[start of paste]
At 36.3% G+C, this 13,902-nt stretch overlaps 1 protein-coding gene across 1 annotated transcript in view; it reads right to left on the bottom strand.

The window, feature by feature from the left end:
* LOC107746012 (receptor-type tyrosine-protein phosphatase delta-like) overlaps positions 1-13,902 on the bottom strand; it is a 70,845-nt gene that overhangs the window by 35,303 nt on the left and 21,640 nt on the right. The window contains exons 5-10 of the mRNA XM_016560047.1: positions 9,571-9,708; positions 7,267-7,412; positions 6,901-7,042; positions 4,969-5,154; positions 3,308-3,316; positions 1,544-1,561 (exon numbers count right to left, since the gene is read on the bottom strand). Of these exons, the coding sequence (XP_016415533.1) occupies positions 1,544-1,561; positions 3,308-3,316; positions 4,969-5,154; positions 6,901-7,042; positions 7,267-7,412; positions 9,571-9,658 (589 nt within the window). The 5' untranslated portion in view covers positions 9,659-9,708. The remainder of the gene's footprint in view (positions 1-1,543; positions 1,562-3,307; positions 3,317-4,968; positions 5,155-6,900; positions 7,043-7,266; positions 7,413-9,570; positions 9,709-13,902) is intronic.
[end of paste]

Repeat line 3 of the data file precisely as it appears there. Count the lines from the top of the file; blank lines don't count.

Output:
* LOC107746012 (receptor-type tyrosine-protein phosphatase delta-like) overlaps positions 1-13,902 on the bottom strand; it is a 70,845-nt gene that overhangs the window by 35,303 nt on the left and 21,640 nt on the right. The window contains exons 5-10 of the mRNA XM_016560047.1: positions 9,571-9,708; positions 7,267-7,412; positions 6,901-7,042; positions 4,969-5,154; positions 3,308-3,316; positions 1,544-1,561 (exon numbers count right to left, since the gene is read on the bottom strand). Of these exons, the coding sequence (XP_016415533.1) occupies positions 1,544-1,561; positions 3,308-3,316; positions 4,969-5,154; positions 6,901-7,042; positions 7,267-7,412; positions 9,571-9,658 (589 nt within the window). The 5' untranslated portion in view covers positions 9,659-9,708. The remainder of the gene's footprint in view (positions 1-1,543; positions 1,562-3,307; positions 3,317-4,968; positions 5,155-6,900; positions 7,043-7,266; positions 7,413-9,570; positions 9,709-13,902) is intronic.